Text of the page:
Load Balanced Virtual Server Marked DOWN on Secondary Node of HA Pair

Since the SNIP is a “floating” IP address that is shared between the nodes, it can only be active on whichever node is primary. Since the SNIP is not active on the secondary node, monitor probes cannot be sent from the secondary node, and this results in the backend services and load balanced vServers to be marked DOWN. The virtual servers are marked UP on the primary node.


Can Symantec Endpoint Protection 14.2 be installed and work offline?

I do not need a solution (just sharing information)

Hi Everyone,

I would like to install Symantec Endpoint Protection on our computers in local network, but we mustn’t connect anyone to internet anytime now and later. Is it possible to install SEPM, deploy clients on other computers this way without any interferences? Can SEP work offline? Do we need to uninstall LiveUpdate while doing that or is it necessary to work with .jdb files and working with other nodes? Are there any other tips i need to know?

Thanks in advance for answers



Does Citrix Cloud Gateway (a.k.a Citrix Gateway Service) impacted with the vulnerability ( CVE-2019-19781)

Does Citrix Cloud Gateway (a.k.a Citrix Gateway Service) impacted with the vulnerability ( CVE-2019-19781) ?

– If the Gateway service nodes are being used to serve ICA, Web/SaaS traffic, then they are not impacted by this vulnerability, whereas the gateway service nodes serving the VPN and MFA are impacted and have been patched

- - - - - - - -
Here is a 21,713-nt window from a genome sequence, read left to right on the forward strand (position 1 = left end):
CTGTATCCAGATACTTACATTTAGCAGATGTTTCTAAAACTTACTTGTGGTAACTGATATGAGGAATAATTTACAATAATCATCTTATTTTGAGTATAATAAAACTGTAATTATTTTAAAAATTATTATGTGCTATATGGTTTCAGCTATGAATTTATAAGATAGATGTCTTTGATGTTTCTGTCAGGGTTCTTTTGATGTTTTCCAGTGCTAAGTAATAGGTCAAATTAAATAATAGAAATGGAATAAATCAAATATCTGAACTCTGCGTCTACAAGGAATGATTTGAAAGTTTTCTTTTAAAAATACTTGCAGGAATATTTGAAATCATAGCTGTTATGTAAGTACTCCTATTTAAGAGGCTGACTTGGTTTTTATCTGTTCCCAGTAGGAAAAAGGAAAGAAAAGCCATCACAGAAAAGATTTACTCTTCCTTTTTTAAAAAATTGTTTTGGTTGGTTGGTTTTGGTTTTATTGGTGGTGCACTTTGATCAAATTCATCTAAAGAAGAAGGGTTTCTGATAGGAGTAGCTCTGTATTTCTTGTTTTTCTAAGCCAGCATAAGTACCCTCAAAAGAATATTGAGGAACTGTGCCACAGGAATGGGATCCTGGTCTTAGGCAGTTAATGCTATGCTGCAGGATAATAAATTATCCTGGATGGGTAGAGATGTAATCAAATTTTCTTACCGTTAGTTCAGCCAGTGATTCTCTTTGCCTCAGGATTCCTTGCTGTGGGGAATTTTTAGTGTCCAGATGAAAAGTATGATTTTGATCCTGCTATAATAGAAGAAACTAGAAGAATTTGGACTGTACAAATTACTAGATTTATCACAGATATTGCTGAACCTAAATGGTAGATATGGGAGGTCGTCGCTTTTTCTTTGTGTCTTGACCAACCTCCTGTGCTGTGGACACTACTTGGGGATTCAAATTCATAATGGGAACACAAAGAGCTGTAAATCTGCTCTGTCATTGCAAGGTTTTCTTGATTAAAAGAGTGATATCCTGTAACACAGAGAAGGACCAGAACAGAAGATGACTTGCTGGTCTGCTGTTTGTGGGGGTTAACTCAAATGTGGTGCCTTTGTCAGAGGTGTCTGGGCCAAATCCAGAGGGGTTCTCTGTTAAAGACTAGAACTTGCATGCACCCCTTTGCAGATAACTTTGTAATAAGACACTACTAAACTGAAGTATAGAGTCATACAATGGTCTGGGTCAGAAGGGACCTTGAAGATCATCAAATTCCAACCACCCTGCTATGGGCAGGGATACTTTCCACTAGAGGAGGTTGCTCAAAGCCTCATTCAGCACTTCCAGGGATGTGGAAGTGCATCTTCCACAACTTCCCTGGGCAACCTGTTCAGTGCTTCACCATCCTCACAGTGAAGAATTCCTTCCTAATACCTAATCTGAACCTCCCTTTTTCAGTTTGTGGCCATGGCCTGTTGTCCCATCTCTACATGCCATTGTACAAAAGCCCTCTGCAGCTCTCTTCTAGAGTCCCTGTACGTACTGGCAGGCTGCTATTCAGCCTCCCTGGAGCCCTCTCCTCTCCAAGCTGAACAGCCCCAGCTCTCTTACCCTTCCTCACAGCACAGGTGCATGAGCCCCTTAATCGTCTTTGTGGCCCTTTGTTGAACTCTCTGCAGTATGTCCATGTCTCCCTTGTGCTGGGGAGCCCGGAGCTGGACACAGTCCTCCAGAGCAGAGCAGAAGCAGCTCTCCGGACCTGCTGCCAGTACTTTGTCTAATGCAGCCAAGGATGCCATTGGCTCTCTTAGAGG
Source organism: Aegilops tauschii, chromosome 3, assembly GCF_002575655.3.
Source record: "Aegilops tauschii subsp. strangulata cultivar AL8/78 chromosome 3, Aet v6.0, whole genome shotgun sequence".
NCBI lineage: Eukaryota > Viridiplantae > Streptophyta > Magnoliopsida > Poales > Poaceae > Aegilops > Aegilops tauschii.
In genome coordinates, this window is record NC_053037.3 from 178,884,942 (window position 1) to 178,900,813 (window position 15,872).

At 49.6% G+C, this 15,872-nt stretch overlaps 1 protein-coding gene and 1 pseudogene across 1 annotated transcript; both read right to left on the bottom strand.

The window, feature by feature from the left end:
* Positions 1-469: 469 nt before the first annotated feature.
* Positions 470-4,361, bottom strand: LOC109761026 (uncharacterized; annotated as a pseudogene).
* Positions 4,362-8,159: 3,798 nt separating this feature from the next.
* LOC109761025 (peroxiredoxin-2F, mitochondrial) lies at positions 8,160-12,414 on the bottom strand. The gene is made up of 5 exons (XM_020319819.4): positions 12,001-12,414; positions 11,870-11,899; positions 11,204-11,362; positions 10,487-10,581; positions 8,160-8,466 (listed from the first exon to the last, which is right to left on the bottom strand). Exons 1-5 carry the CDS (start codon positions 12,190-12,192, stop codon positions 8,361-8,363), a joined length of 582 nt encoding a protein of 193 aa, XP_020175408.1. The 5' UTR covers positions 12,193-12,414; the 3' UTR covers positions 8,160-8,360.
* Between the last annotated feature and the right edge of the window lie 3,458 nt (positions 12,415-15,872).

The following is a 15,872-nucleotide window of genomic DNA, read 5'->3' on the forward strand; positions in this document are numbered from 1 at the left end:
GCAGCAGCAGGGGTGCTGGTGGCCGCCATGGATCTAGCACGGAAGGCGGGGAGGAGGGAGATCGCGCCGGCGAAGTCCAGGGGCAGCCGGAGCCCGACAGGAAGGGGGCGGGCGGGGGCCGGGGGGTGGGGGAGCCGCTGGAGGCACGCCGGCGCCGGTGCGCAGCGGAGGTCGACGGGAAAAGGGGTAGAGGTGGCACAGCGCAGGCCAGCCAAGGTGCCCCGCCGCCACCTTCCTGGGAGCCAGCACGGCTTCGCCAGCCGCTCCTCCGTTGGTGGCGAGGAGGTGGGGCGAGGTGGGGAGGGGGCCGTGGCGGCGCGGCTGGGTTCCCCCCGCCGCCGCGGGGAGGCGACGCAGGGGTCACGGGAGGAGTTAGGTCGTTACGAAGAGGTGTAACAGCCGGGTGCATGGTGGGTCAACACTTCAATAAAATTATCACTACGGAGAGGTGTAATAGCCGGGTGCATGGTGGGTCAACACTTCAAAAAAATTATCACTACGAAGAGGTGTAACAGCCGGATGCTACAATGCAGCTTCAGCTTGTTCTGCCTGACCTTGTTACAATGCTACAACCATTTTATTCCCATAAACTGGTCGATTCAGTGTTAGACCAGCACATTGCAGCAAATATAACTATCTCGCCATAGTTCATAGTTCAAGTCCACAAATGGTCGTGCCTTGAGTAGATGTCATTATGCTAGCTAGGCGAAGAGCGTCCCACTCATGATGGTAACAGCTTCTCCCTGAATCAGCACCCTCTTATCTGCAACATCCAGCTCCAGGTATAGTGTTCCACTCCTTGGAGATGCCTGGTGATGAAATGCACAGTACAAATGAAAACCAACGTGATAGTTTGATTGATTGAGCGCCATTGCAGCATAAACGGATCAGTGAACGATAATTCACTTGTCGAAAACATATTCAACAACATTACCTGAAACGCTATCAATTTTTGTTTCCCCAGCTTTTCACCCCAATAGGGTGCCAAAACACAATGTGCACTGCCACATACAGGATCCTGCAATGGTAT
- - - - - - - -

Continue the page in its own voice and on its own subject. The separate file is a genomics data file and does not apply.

How To Troubleshoot And Fix The Situation When The ADM HA Is Not Working

One of the possible error conditions reported in the deployment is where in the GUI System -> Deployment the following symptoms are reported:

Heartbeats are not received from the secondary

Data synchronization has failed on secondary

Apart of the information displayed in GUI on primary node, there may be the following further observations:

– the secondary node is not running

– the secondary node is running, but mas_hb_monit process is not running


Isilon Gen6: Addressing Generation 6 Battery Backup Unit (BBU) Test Failures[2]

Article Number: 518165 Article Version: 7 Article Type: Break Fix

Isilon Gen6,Isilon H400,Isilon H500,Isilon H600,Isilon A100,Isilon A2000,Isilon F800

Gen6 nodes may report spurious Battery Backup Unit (BBU) failures similar to the following:

Battery Test Failure: Replace the battery backup unit in chassis <serial number> slot <number> as soon as possible.

Issues were identified with both the OneFS battery test code, and the battery charge controller (bcc) firmware, that can cause these spurious errors to be reported.

The underlying causes for most spurious battery test failures have been resolved in OneFS and newer, and Node Firmware Package 10.1.6 and newer (DEbcc/EPbcc v 00.71); to resolve this issue, please upgrade to these software versions, in that order, as soon as possible. In order to perform these upgrades and resolve this issue, the following steps are required:

Step 1: check the BBU logs for a “Persistent fault” message. This indicates a test failure state that cannot be cleared in the field. Run the following command on the affected node:

# isi_hwmon -b |grep “Battery 1 Status”

If the battery reports a Persistent Fault condition, gather and upload logs using the isi_gather_info command, then contact EMC Isilon Technical Support and reference this KB.

Step 2: Clear the erroneous battery test result by running the following commands:

# isi services isi_hwmon disable

# mv /var/log/nvram.xml /var/log/nvram.xml.old